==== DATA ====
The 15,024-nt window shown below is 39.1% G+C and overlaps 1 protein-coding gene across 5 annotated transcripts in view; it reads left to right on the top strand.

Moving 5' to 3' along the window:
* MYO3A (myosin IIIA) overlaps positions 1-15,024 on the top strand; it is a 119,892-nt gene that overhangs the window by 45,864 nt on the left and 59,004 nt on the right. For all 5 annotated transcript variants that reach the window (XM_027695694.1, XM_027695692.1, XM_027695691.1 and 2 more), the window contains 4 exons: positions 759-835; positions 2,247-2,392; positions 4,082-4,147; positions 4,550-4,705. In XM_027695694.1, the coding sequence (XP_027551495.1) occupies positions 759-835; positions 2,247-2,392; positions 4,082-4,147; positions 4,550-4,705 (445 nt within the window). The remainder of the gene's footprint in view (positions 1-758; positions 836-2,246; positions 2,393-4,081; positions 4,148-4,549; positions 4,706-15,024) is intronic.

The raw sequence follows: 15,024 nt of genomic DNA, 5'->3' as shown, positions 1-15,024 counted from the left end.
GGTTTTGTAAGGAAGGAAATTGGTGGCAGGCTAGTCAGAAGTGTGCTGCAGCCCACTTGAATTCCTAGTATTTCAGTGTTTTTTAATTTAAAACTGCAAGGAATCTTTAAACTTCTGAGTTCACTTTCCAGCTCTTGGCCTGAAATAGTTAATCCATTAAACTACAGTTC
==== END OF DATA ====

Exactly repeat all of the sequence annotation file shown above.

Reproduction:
The 15,024-nt window shown below is 39.1% G+C and overlaps 1 protein-coding gene across 5 annotated transcripts in view; it reads left to right on the top strand.

Moving 5' to 3' along the window:
* MYO3A (myosin IIIA) overlaps positions 1-15,024 on the top strand; it is a 119,892-nt gene that overhangs the window by 45,864 nt on the left and 59,004 nt on the right. For all 5 annotated transcript variants that reach the window (XM_027695694.1, XM_027695692.1, XM_027695691.1 and 2 more), the window contains 4 exons: positions 759-835; positions 2,247-2,392; positions 4,082-4,147; positions 4,550-4,705. In XM_027695694.1, the coding sequence (XP_027551495.1) occupies positions 759-835; positions 2,247-2,392; positions 4,082-4,147; positions 4,550-4,705 (445 nt within the window). The remainder of the gene's footprint in view (positions 1-758; positions 836-2,246; positions 2,393-4,081; positions 4,148-4,549; positions 4,706-15,024) is intronic.

The raw sequence follows: 15,024 nt of genomic DNA, 5'->3' as shown, positions 1-15,024 counted from the left end.
GGTTTTGTAAGGAAGGAAATTGGTGGCAGGCTAGTCAGAAGTGTGCTGCAGCCCACTTGAATTCCTAGTATTTCAGTGTTTTTTAATTTAAAACTGCAAGGAATCTTTAAACTTCTGAGTTCACTTTCCAGCTCTTGGCCTGAAATAGTTAATCCATTAAACTACAGTTC